PolicyStore       : ActiveStore

IPAddress         : 192.168.191.127
InterfaceIndex    : 7
InterfaceAlias    : Ethernet 5
AddressFamily     : IPv4
Type              : Unicast
PrefixLength      : 16
PrefixOrigin      : WellKnown
SuffixOrigin      : Link
AddressState      : Tentative
ValidLifetime     : Infinite ([TimeSpan]::MaxValue)
PreferredLifetime : Infinite ([TimeSpan]::MaxValue)
SkipAsSource      : False
PolicyStore       : ActiveStore

These cmdlets provide a wealth of detailed information.

GIP is an alias for Get-NetIPConfiguration and is meant to provide concise output that will give an overview of the system’s network configuration without having to dig through the details of the cmdlets explained above. GIP provides the IPv4/IPv6 addresses, gateways, interface alias/description/index and DNS servers of adapters with an up status and only interface information of adapters that are down.

PS C:\> GIP

InterfaceAlias       : Ethernet 4
InterfaceIndex       : 6
InterfaceDescription : Broadcom NetXtreme Gigabit Ethernet
NetProfile.Name      : ntdev.corp.microsoft.com
IPv6Address          : 2001:4898:1a:3:f0d3:dc16:89c6:86eb
IPv4Address          : 192.31.25.52
IPv6DefaultGateway   : fe80::8a75:56ff:fe3d:7380
IPv4DefaultGateway   : 192.31.25.1
DNSServer            : 158.55.16.178

You can use the –Detailed flag with GIP to show more information.

PS C:\> GIP -Detailed

ComputerName                : GS-BDESKTOP
InterfaceAlias              : Ethernet 4
InterfaceIndex              : 6
InterfaceDescription        : Broadcom NetXtreme Gigabit Ethernet
NetAdapter.LinkLayerAddress : B8-AC-6F-82-68-DB
NetAdapter.Status           : Up
NetProfile.Name             : work.microsoft.com
NetProfile.NetworkCategory  : DomainAuthenticated
NetProfile.IPv6Connectivity : Internet
NetProfile.IPv4Connectivity : Internet
IPv6Address                 : 2001::86eb
IPv6TemporaryAddress        : 2001::e7b4
IPv6LinkLocalAddress        : fe80::86eb%6
IPv4Address                 : 192.31.25.52
IPv6DefaultGateway          : fe80::8a75:56ff:fe3d:7380
IPv4DefaultGateway          : 192.31.25.1
NetIPv6Interface.NlMTU      : 1500
NetIPv4Interface.NlMTU      : 1500
NetIPv6Interface.DHCP       : Enabled
NetIPv4Interface.DHCP       : Enabled
DNSServer                   : 158.55.16.178

Like most PowerShell cmdlets, Get-NetIPConfiguration returns rich scriptable objects. For example, the default route is accessible directly.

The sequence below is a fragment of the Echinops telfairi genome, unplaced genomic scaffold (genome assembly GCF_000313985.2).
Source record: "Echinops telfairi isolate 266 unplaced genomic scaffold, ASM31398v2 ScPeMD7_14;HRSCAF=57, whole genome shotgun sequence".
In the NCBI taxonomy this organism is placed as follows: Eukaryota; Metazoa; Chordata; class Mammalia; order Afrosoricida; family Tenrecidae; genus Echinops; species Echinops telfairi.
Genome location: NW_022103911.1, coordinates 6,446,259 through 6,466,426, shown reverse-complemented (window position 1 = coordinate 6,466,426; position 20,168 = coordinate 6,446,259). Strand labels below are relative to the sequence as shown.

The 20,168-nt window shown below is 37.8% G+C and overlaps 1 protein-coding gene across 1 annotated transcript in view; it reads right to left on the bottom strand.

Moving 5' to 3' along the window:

PS C:\WINDOWS\system32> $Object = GIP 'Ethernet 4'
PS C:\WINDOWS\system32> $Object.IPv4DefaultGateway

ifIndex DestinationPrefix  NextHop       RouteMetric PolicyStore
------- -----------------  -------       ----------- -----------
6       0.0.0.0/0          172.31.232.1            0 ActiveStore

 

Testing Connectivity

Windows Server 2012 R2 supports a new cmdlet for testing ICMP and TCP connectivity, called Test-NetConnection (TNC).

Pinging Servers and Trace Route

Ping, nslookup and tracert are basic tools of the networking trade. For many scenarios however, TNC is a more scriptable and usable alternative to these tools. It provides much more information in a single cmdlet to help troubleshoot a connection quickly.

Here is an example of using TNC to test connectivity to www.xbox.com.

PS C:\WINDOWS\system32> tnc www.Xbox.com

ComputerName           : www.xbox.com
RemoteAddress          : 2600:1409::1ac
InterfaceAlias         : Ethernet 4
SourceAddress          : 2001::e7b4
PingSucceeded          : True
PingReplyDetails (RTT) : 2 ms

The output object of TNC includes the relevant WMIv2 objects of the local machine. This means you can script against them directly.  Below is an example of using TNC to rename the network adapter that is used by default to reach www.xbox.com.

PS C:\WINDOWS\system32> tnc www.xbox.com | Rename-NetAdapter -NewName "ConnectsToXbox"
PS C:\WINDOWS\system32> $Object.NetAdapter

Name            InterfaceDescription     ifIndex Status  MacAddress         LinkSpeed
----            --------------------     ------- ------  ----------         ---------
ConnectsToXbox  Broadcom NetXtreme G...        6 Up      B8-AC-6F-82-68-DB     1 Gbps

Using the –TraceRoute flag will return the list of hosts on the path to the specified target.

PS C:\WINDOWS\system32> tnc www.xbox.com -TraceRoute

ComputerName           : www.xbox.com
RemoteAddress          : 2600:1409:a:18f::1ac
InterfaceAlias         : ConnectsToXbox
SourceAddress          : 2001::e7b4
PingSucceeded          : True
PingReplyDetails (RTT) : 2 ms
TraceRoute             : 20013::1
                         2001::2
                         2001::6c:1
                         TimedOut
                         2001:4898:8000:2:ff::36
                         TimedOut
                         TimedOut
                         TimedOut
                         TimedOut
                         2600:1409:a:18f::1ac

Testing TCP Connectivity

While testing ICMP connectivity is a common troubleshooting step, most of the time you’re interested in resolving a TCP connectivity issue. TNC enables you to test connectivity to a specified remote host and port.